[PDF]

+ Unipolar Surface Flashover
  J Krile, A Neuber, H Krompholz, J Dickens, "Unipolar Surface Flashover" APS Meeting Abstracts 1, 1013
Abstract:  Not Available
Publication Year:  2003
+ A Completely Explosive Pulsed Power Mini-System
  "A Completely Explosive Pulsed Power Mini-System", Review of Scientific Instruments, 74, # 1, p 225-230, 2003, (with E.F. Talantsev, S.I. Shkuratov, and J. Dickens).
Abstract:  Not Available
+ Autonomous Ultra-Compact Explosive-Driven High-Voltage Generator Based on a Transverse Shock Wave Demagnetization of Nd2Fe14B Hard Ferromagnetics
  "Autonomous Ultra-Compact Explosive-Driven High-Voltage Generator Based on a Transverse Shock Wave Demagnetization of Nd2Fe14B Hard Ferromagnetics", Review of Scientific Instruments, 74, no. 1, Part 225-230, 2003 (with S.I. Shkuratov, E.F. Talantsev, and J.C. Dickens).
Abstract:  Not Available
+ Currents produced by explosive driven transverse shock wave ferromagnetic source of primary power in a coaxial single-turn seeding coil of a Magnetocumulative generator
  "Currents produced by explosive driven transverse shock wave ferromagnetic source of primary power in a coaxial single-turn seeding coil of a Magnetocumulative generator", Journal of Applied Physics, 93, 4529-4535, 15 April 2003 with Sergey I Shkuratov, Evgueni F. Talantsev and James C. Dickens).
Abstract:  Not Available
+ Efficiency results from a coaxial vircator using a simple feedback technique
  Mankowski, J.; Cheng, X.; Dickens, J.; Kritiansen, M.; Choi, E.; Digest of Technical Papers. PPC-2003. 14th IEEE International Pulsed Power Conference, 2003. Volume 1, 15-18 June 2003 Page(s):455 - 458 Vol.1
Abstract:  Experimental findings on the coaxial virtual cathode oscillator (vircator) at Texas Tech University are reported. A major modification to the system extended the pulse forming line several meters. The pulsed power system now delivers up to 750 kV and 60 kA for at least 70 nsec. Additional modifications include diagnostics to measure the diode voltage, current, and radiated field pattern of the output microwaves. In this initial phase of experiments copper reflectors were installed within the diode to provide a simple means of microwave feedback to assist in the e-beam modulation. Thus far we have observed microwave peak power output with feedback reflectors as high as 3.5 GW corresponding to an efficiency of /spl sim/9.5%. Measured radiated field patterns show evidence of multimode operation.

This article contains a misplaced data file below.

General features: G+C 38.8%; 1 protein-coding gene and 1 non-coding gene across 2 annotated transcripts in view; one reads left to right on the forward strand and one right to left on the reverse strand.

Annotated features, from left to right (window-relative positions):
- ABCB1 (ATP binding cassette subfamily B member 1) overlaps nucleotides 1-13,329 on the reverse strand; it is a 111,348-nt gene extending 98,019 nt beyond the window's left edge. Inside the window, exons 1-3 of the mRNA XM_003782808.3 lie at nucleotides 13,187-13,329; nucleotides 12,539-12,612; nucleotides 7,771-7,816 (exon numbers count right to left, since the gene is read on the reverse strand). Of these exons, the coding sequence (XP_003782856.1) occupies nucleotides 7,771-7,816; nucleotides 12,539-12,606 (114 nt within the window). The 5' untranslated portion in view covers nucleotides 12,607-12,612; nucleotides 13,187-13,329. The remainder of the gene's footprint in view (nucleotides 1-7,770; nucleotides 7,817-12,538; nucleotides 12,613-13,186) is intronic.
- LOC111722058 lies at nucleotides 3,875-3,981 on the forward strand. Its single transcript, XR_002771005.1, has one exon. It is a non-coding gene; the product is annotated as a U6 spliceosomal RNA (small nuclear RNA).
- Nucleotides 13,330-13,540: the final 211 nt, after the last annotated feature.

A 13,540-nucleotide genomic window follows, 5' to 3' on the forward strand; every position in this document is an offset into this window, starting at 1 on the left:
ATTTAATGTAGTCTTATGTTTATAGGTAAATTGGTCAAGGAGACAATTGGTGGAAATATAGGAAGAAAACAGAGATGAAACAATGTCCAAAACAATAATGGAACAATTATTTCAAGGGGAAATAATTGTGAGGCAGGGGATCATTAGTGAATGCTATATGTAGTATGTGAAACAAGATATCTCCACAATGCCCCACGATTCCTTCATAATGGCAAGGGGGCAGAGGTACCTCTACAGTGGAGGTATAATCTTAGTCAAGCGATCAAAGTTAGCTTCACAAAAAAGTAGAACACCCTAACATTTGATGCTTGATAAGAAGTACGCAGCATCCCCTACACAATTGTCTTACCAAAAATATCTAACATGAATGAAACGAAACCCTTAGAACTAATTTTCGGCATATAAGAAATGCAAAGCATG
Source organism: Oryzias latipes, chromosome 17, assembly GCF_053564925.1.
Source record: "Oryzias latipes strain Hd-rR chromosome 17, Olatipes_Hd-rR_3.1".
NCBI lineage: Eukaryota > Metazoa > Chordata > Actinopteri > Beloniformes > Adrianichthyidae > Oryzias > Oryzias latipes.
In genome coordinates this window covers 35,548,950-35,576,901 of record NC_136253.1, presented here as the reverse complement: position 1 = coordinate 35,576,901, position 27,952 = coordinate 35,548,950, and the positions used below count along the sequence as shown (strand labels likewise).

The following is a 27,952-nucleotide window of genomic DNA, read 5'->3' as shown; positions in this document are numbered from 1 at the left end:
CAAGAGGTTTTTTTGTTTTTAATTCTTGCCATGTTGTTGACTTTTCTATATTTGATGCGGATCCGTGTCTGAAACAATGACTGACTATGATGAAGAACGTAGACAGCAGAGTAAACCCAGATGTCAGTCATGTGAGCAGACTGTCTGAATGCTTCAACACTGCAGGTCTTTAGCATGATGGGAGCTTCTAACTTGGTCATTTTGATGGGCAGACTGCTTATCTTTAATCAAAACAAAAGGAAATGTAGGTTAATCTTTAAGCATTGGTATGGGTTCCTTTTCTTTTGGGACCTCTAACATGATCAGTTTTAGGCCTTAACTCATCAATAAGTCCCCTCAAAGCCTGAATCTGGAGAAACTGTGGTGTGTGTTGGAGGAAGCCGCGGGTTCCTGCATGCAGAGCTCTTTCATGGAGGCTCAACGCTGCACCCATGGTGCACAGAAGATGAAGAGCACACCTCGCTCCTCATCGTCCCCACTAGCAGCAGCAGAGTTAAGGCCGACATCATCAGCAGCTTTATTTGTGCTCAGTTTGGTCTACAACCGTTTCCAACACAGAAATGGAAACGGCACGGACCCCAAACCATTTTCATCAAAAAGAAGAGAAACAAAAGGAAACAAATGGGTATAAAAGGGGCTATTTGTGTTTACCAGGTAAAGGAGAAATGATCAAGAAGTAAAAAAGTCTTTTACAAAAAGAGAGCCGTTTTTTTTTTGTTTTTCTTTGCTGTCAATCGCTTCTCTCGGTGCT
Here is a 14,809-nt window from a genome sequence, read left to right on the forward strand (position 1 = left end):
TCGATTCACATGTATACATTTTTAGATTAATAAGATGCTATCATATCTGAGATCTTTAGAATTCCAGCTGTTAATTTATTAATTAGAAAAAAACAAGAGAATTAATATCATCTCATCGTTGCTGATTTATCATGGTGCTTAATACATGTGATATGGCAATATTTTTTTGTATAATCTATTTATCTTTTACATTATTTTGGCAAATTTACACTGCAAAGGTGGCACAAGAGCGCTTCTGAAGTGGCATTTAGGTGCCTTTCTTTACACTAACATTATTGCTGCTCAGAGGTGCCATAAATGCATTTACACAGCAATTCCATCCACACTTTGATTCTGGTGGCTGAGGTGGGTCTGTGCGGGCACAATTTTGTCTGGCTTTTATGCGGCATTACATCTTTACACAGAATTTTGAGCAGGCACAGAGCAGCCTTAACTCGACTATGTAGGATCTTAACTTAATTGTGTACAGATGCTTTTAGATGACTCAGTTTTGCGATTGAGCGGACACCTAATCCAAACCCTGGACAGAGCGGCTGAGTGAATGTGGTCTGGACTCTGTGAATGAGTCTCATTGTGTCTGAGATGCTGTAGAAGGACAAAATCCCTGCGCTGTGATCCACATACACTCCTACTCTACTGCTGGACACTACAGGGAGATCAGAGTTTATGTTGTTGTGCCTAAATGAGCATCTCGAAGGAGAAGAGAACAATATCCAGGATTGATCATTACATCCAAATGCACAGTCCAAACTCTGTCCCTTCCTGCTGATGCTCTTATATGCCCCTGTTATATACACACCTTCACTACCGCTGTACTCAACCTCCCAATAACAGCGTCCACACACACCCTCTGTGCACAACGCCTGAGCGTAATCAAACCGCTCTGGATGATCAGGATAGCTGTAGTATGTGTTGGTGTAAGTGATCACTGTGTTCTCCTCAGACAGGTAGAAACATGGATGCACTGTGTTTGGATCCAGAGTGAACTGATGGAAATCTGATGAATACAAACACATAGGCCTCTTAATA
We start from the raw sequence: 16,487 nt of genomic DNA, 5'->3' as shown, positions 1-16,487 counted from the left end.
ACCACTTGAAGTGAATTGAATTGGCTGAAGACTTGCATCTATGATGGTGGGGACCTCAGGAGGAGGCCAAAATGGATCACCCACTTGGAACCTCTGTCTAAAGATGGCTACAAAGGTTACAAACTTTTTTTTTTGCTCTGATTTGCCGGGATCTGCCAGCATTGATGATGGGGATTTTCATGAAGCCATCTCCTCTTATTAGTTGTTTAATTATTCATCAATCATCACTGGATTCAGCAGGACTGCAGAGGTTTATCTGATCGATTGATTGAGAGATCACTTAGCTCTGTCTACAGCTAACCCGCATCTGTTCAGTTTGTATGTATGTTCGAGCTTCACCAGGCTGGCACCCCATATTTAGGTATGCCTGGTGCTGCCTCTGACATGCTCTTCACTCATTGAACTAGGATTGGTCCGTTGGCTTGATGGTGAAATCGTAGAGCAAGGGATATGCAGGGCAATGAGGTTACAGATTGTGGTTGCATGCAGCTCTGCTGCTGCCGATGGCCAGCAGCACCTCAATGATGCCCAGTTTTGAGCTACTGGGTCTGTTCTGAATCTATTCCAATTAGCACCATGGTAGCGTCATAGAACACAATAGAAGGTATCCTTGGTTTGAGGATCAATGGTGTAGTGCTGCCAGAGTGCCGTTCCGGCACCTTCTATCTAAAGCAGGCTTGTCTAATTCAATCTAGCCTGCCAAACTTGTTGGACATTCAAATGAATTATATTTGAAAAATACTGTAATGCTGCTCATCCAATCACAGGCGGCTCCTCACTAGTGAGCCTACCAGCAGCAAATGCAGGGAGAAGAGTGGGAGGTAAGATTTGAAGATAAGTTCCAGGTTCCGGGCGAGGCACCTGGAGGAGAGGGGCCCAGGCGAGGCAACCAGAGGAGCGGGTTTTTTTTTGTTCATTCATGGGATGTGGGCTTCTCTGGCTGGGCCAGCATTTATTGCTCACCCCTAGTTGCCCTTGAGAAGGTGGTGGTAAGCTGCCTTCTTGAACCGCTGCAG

[PDF]

+ Flashover across a dielectric surface at atmospheric pressure
  A Neuber, J Krile, J Dickens, H Krompholz, "Flashover across a dielectric surface at atmospheric pressure" APS Texas Sections Fall Meeting Abstracts 1, 1001
Abstract:  Not Available
+ Helical MFCG For Driving A High Inductance Load
  Andreas A. Neuber, Juan-Carlos Hernández, James C. Dickens, Magne Kristiansen, Electromagnetic Phenomena, vol. 3, pp. 397-404, (2003).
Abstract:  Even at small dimensions of less than 0.5 meter in length end-initiated helical magnetic flux compression generators (MFCG) have at least one order of magnitude higher energy density (by weight or volume) than capacitive energy storage with similar discharge time characteristics. However, simple MFCGs with a single helix produce high output energy only into low inductance loads, thus producing several 100 kA of current at a voltage level of less than 10 kV. Many pulsed power devices require less current but a considerably higher voltage level. For effectively driving a high inductance load of several μH, a multistage MFCG design has been suggested. We successfully tested a dual stage MFCG with a total length of 250 mm, a helix inner diameter of 51 mm, which is wound with Teflon insulated stranded wire of different sizes in the range from AWG 12 to AWG 22. We have presently achieved an energy gain of ~ 13 into a 3 μH load and will discuss the generator performance based on experimental current/voltage waveforms and specify the observed losses.